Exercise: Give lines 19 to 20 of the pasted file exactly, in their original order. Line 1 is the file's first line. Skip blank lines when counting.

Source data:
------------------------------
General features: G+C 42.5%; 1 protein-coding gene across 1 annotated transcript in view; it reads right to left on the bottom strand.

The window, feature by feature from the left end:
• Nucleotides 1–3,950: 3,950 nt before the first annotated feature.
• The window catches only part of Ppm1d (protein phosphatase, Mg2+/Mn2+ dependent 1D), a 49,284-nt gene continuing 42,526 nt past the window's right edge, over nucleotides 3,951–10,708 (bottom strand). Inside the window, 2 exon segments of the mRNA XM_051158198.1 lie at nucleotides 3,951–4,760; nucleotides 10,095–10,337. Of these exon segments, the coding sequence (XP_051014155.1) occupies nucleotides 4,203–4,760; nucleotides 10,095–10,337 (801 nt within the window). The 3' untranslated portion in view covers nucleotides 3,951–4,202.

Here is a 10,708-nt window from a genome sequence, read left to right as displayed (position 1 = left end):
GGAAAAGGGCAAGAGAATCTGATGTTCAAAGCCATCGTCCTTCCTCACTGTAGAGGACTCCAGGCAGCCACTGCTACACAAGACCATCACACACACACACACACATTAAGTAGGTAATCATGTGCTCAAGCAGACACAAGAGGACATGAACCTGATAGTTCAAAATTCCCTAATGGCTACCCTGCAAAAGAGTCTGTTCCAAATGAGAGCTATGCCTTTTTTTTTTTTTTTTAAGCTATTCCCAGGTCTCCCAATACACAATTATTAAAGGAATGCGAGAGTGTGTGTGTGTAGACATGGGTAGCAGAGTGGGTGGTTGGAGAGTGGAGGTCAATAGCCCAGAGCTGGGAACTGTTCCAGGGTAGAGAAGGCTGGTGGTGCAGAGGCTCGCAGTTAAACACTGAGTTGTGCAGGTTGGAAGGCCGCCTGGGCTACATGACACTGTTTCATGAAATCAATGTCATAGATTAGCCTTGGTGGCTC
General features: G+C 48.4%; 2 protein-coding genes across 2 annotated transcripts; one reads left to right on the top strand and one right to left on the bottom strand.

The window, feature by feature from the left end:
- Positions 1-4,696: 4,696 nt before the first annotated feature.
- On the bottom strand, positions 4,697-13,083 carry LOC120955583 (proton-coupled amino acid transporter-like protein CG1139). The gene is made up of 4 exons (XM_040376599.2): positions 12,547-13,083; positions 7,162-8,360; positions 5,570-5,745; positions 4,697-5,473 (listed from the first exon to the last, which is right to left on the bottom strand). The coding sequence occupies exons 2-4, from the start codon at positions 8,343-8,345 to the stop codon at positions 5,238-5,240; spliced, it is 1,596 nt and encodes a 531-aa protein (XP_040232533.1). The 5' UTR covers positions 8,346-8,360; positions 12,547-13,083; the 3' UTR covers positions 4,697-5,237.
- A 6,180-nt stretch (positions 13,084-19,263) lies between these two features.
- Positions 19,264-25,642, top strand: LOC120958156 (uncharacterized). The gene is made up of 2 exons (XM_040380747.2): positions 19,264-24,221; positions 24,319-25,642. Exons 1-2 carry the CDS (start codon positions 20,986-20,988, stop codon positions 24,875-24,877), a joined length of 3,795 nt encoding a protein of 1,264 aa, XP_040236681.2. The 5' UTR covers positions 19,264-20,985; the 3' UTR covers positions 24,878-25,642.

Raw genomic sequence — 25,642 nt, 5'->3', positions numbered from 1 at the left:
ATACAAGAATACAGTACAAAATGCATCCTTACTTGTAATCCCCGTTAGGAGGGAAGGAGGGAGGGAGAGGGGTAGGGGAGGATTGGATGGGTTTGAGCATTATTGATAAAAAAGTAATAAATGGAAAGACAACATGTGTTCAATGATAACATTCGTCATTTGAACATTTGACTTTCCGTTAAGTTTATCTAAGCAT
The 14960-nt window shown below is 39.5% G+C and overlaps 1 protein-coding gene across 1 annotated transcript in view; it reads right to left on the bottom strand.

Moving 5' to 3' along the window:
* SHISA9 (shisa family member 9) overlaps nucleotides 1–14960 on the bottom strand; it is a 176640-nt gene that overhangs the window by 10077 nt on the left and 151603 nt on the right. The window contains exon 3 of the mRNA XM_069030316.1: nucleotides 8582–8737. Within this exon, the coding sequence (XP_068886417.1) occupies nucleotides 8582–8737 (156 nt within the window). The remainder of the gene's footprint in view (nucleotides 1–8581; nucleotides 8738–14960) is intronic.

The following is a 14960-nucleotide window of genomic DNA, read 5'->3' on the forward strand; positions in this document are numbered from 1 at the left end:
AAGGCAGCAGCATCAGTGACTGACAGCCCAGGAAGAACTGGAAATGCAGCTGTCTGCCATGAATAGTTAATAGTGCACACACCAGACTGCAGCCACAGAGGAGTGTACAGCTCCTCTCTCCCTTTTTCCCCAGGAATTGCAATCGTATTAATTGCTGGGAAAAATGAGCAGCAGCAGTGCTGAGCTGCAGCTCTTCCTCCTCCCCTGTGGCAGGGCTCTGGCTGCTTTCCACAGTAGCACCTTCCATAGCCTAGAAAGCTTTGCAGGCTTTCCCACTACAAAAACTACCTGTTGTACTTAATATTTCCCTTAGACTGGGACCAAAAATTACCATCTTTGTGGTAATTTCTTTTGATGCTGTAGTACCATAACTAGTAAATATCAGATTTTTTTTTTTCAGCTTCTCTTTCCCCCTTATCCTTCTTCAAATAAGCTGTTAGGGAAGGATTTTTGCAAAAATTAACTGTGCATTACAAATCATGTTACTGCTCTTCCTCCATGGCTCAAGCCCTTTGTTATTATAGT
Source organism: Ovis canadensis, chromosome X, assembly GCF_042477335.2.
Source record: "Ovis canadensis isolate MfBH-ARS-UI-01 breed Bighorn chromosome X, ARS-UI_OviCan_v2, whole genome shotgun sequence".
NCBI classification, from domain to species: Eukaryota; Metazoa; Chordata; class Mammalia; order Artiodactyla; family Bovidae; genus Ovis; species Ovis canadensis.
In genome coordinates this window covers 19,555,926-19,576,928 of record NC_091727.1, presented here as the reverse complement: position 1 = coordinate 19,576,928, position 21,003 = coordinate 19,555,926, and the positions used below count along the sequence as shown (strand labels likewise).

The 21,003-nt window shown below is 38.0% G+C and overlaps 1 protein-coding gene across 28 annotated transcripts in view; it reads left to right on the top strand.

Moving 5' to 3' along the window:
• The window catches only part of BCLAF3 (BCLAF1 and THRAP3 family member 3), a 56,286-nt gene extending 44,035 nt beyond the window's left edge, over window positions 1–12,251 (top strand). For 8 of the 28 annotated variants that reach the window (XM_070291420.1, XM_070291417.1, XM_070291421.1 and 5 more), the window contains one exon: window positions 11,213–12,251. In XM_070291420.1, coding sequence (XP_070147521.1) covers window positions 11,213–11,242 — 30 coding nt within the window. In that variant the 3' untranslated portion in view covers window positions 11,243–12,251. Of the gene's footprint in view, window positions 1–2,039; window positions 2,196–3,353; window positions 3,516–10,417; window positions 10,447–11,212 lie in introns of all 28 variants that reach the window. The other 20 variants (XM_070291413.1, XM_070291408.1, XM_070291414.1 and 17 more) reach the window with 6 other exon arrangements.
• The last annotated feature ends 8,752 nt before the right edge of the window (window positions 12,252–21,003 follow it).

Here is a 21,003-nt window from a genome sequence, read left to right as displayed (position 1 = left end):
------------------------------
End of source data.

AAGGCAGCAGCATCAGTGACTGACAGCCCAGGAAGAACTGGAAATGCAGCTGTCTGCCATGAATAGTTAATAGTGCACACACCAGACTGCAGCCACAGAGGAGTGTACAGCTCCTCTCTCCCTTTTTCCCCAGGAATTGCAATCGTATTAATTGCTGGGAAAAATGAGCAGCAGCAGTGCTGAGCTGCAGCTCTTCCTCCTCCCCTGTGGCAGGGCTCTGGCTGCTTTCCACAGTAGCACCTTCCATAGCCTAGAAAGCTTTGCAGGCTTTCCCACTACAAAAACTACCTGTTGTACTTAATATTTCCCTTAGACTGGGACCAAAAATTACCATCTTTGTGGTAATTTCTTTTGATGCTGTAGTACCATAACTAGTAAATATCAGATTTTTTTTTTTCAGCTTCTCTTTCCCCCTTATCCTTCTTCAAATAAGCTGTTAGGGAAGGATTTTTGCAAAAATTAACTGTGCATTACAAATCATGTTACTGCTCTTCCTCCATGGCTCAAGCCCTTTGTTATTATAGT
Source organism: Ovis canadensis, chromosome X, assembly GCF_042477335.2.